Phipps James L. Phipps, DDS
Dr. Phipps grew up in Ohio, New York, and California and returned to the region to finish high school in Sylvania, Ohio. His college undergraduate studies were in the Honors Program of the College of Administrative Science at the Ohio State University, majoring in marketing and finance. Dr. Phipps graduated from the College of Dentistry at OSU in 1975 and was accepted into a General Practice Residency program at St. Vincent Hospital and Medical Center in Toledo, Ohio. More...
Levin Jeffrey J. Levin, DDS
Dr. Levin is an Ohio native who was born and raised in Akron. Following graduation from Firestone High School, he attended Ohio State University where he received a Bachelor of Science degree in Psychology. Deciding to stay in Columbus to follow his desire to become a dentist, he went on to become a Cum Laude graduate of the OSU College of Dentistry, receiving his Doctor of Dental Surgery degree in 1975. More...
Hebeka George M. Hebeka, DDS
Dr. Hebeka was born and raised in the Detroit area. After high school, he attended Wayne State University on a four year, full academic scholarship. He earned a Bachelor degree in Biological Sciences in 1995. Interest in healthcare led him to decide on a career in dentistry. He then attended the University of Michigan School of Dentistry in Ann Arbor. In 2000, he was awarded his Doctor of Dental Surgery degree. More...
RPhipps Thomas “Ryan” Phipps, DDS
Ryan" is the son of Deedee and Jim Phipps, a founding partner of the long established practice. Ryan, a lifelong resident of this area, attended Kenwood elementary as well as Bowling Green Junior and Senior High Schools. Ryan graduated from undergraduate school at Miami University and acquired his Masters degree from BGSU. He received his doctorate at The Ohio State University College of Dentistry. More...
IconHours and Location
Monday - Thursday*
8:30 am - 5:00 pm

7:30 am - 1:30 pm

*Evening appointments every Wednesday

970 W. Wooster Suite 125
Wood County Medical Building
Bowling Green, Ohio 43402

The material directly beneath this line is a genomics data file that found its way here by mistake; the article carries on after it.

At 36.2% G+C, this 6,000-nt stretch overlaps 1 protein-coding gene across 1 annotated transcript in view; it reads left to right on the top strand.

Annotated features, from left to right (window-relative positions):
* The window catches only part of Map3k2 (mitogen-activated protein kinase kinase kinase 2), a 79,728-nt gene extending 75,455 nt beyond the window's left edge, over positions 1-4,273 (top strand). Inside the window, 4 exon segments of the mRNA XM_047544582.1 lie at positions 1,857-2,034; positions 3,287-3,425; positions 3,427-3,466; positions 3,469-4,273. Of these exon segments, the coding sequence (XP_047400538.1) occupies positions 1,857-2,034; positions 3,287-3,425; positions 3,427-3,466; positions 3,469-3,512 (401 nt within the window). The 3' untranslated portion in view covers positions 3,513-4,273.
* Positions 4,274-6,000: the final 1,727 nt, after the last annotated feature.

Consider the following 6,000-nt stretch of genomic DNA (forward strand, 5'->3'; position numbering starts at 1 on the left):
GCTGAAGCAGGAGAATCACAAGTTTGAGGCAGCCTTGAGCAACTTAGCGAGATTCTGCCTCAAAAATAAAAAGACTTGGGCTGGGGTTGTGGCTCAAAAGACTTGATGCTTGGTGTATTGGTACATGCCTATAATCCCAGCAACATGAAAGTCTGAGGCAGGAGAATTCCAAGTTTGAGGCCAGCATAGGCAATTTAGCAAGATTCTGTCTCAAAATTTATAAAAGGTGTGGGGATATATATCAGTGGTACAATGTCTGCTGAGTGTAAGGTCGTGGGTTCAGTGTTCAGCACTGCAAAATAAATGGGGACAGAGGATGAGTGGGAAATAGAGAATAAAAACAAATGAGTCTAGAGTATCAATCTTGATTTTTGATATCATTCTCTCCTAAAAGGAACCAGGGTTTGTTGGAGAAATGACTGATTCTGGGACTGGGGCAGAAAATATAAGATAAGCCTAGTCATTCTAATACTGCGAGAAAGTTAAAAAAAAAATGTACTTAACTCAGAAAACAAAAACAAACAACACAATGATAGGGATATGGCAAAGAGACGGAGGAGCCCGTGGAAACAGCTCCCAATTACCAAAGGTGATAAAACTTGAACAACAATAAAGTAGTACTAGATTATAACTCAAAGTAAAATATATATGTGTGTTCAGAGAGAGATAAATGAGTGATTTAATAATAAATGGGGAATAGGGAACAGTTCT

Diet and Oral Health -- Your body is like a complex machine. The foods you choose as fuel and how often you fill up affect your general health and that of your teeth and gums. We are concerned that patients are consuming record numbers of sugar-filled sodas, sweetened fruit drinks, and non-nutritious snacks that affect their teeth. These items generally have little if any nutritional value and over time they can take a toll on teeth. Eating patterns and food choices among children and teens are important factors that affect how quickly youngsters may develop tooth decay. When bacteria (plaque) come into contact with sugar in the mouth, acid is produced, which attacks the teeth for 20 minutes or more. This can eventually result in tooth decay. Not sure you're getting the nutrients, vitamins and minerals needed by your body (and your teeth and gums)? The USDA oversees the nutritional health of the nation. The agency's dietary recommendations are designed to promote optimal health and to prevent obesity-related diseases including cardiovascular disease, Type 2 diabetes and cancers. The government's recommendations recognize that people have different dietary needs at various stages of life. They offer guidance for children and adults based on their levels of physical activity. A registered dietician can also provide suggestions for your daily food intake. Foods that contain sugars of any kind can contribute to tooth decay. Almost all foods, including milk or vegetables, have some type of sugar. However, they shouldn't be removed from our diets because many of them contain important nutrients. And they add pleasure to eating. To help control the amount of sugar you consume, read food labels and choose foods and beverages that are low in added sugars. Added sugars often are present in soft drinks, candy, cookies, and pastries. If your diet lacks certain nutrients, it may be more difficult for tissues in your mouth to resist infection. This may contribute to periodontal (gum) disease, a major cause of tooth loss in adults. Although poor nutrition does not cause periodontal disease directly, many researchers believe that the disease progresses faster and could be more severe in people with nutrient-poor diets What can you do? Maintain a healthy diet. Make sure water is readily available. Limit the number of between-meal snacks. When you must snack, choose nutritious foods that are low in sugar. Brush thoroughly twice a day with a fluoride toothpaste that has the American Dental Association's Seal of Acceptance. Floss or use another kind of interdental cleaner daily to remove plaque (a thin film of bacteria) from under the gums and between teeth. Schedule regular dental visits for checkups and cleanings. Keep a food diary for a week. Record every item you eat and drink, including hard candies or chewing gum that contains sugar. Compare the diary to the Food Pyramid recommendations.